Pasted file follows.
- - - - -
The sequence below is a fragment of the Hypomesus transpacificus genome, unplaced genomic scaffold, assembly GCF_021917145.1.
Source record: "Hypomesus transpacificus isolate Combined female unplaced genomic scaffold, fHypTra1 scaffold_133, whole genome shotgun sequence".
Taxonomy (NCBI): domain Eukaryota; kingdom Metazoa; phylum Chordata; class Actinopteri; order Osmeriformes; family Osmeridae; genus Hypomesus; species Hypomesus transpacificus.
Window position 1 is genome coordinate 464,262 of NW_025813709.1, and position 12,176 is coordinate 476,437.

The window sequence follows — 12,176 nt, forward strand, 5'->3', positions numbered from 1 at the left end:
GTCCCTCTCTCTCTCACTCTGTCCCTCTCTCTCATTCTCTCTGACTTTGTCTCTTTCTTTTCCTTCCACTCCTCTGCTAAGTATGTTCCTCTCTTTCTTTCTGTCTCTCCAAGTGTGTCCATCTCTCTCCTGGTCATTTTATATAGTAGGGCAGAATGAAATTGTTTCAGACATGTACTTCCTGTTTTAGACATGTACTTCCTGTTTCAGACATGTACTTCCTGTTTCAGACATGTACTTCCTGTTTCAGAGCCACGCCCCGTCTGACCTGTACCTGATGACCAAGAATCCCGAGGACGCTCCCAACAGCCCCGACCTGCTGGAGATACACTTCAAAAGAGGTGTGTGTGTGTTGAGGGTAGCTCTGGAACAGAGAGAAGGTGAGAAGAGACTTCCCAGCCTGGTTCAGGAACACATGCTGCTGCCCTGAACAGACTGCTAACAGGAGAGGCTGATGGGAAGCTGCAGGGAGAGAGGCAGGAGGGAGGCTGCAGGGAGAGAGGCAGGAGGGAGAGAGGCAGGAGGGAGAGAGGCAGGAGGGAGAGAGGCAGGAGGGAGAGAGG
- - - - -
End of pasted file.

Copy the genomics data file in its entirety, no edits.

The sequence below is a fragment of the Hypomesus transpacificus genome, unplaced genomic scaffold, assembly GCF_021917145.1.
Source record: "Hypomesus transpacificus isolate Combined female unplaced genomic scaffold, fHypTra1 scaffold_133, whole genome shotgun sequence".
Taxonomy (NCBI): domain Eukaryota; kingdom Metazoa; phylum Chordata; class Actinopteri; order Osmeriformes; family Osmeridae; genus Hypomesus; species Hypomesus transpacificus.
Window position 1 is genome coordinate 464,262 of NW_025813709.1, and position 12,176 is coordinate 476,437.

The window sequence follows — 12,176 nt, forward strand, 5'->3', positions numbered from 1 at the left end:
GTCCCTCTCTCTCTCACTCTGTCCCTCTCTCTCATTCTCTCTGACTTTGTCTCTTTCTTTTCCTTCCACTCCTCTGCTAAGTATGTTCCTCTCTTTCTTTCTGTCTCTCCAAGTGTGTCCATCTCTCTCCTGGTCATTTTATATAGTAGGGCAGAATGAAATTGTTTCAGACATGTACTTCCTGTTTTAGACATGTACTTCCTGTTTCAGACATGTACTTCCTGTTTCAGACATGTACTTCCTGTTTCAGAGCCACGCCCCGTCTGACCTGTACCTGATGACCAAGAATCCCGAGGACGCTCCCAACAGCCCCGACCTGCTGGAGATACACTTCAAAAGAGGTGTGTGTGTGTTGAGGGTAGCTCTGGAACAGAGAGAAGGTGAGAAGAGACTTCCCAGCCTGGTTCAGGAACACATGCTGCTGCCCTGAACAGACTGCTAACAGGAGAGGCTGATGGGAAGCTGCAGGGAGAGAGGCAGGAGGGAGGCTGCAGGGAGAGAGGCAGGAGGGAGAGAGGCAGGAGGGAGAGAGGCAGGAGGGAGAGAGGCAGGAGGGAGAGAGG